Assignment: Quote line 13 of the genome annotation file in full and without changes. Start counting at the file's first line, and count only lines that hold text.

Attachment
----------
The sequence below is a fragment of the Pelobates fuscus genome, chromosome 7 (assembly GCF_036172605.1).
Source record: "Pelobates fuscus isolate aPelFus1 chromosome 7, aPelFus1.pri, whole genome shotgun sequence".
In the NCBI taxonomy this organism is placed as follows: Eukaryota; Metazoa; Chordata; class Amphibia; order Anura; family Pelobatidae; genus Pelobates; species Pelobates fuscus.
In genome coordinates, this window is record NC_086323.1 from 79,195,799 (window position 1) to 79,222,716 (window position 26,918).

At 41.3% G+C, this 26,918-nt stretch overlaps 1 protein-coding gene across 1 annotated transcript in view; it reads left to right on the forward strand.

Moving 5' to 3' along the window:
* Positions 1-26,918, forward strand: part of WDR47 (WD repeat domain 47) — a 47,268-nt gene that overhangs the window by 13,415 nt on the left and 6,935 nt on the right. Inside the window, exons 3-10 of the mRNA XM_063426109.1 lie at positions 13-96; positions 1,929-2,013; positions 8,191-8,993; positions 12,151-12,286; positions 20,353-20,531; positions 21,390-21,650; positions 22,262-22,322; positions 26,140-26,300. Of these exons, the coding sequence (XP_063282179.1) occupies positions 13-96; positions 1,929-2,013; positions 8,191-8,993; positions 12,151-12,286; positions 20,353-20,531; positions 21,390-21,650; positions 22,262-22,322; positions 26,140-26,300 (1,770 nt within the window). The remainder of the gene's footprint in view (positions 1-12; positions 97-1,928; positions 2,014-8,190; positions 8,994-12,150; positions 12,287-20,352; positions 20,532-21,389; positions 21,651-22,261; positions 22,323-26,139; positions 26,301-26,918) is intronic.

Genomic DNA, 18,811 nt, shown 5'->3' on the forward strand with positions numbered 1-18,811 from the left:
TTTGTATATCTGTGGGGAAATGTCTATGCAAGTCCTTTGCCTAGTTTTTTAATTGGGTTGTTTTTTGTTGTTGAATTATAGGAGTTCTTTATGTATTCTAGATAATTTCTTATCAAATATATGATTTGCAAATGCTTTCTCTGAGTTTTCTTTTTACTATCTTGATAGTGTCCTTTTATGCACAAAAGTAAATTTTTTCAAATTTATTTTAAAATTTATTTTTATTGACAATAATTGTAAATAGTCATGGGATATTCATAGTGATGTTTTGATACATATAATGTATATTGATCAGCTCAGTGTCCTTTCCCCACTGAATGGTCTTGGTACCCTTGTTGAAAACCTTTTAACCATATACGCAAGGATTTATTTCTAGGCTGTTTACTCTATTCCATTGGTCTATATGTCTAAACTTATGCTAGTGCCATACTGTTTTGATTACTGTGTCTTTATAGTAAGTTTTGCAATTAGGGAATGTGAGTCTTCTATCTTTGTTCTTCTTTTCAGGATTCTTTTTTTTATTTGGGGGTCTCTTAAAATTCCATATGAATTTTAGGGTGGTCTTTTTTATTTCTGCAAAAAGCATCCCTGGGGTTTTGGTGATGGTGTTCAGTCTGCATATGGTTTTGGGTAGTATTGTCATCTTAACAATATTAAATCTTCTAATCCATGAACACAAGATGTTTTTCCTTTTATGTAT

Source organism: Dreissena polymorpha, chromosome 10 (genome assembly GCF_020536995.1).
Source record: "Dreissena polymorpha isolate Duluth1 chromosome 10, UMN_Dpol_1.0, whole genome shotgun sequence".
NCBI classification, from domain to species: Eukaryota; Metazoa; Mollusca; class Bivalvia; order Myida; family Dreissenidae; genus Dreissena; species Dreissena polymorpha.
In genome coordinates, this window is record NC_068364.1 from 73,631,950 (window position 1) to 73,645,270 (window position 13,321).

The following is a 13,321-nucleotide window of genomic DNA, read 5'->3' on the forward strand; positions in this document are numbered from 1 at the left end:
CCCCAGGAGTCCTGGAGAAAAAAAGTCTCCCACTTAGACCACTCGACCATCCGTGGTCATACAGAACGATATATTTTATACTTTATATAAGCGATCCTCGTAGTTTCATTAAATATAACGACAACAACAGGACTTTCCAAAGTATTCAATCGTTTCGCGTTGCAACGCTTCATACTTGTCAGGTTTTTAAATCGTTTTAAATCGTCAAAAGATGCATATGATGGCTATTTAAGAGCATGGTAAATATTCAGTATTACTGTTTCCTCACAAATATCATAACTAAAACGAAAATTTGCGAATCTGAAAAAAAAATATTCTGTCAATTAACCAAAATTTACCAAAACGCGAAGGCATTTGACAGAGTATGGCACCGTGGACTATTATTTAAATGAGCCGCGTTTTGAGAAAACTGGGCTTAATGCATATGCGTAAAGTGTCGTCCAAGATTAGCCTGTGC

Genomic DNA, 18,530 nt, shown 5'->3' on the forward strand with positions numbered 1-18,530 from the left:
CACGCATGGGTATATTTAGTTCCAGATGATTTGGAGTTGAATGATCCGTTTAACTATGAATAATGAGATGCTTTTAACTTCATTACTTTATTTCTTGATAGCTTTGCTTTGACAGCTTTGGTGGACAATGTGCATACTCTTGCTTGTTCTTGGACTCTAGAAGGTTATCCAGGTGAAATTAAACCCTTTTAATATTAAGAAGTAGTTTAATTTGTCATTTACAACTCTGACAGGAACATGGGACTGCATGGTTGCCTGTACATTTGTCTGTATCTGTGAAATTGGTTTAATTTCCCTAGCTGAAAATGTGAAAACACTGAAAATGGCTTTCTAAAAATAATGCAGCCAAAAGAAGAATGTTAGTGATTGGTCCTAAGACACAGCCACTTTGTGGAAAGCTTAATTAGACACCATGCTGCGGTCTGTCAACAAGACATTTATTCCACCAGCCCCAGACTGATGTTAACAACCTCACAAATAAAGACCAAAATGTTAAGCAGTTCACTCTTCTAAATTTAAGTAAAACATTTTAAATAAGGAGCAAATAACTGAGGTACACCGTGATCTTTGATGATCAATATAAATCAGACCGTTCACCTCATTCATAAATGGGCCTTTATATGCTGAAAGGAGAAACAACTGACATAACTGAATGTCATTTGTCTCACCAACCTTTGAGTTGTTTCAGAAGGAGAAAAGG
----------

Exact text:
In genome coordinates, this window is record NC_068364.1 from 73,631,950 (window position 1) to 73,645,270 (window position 13,321).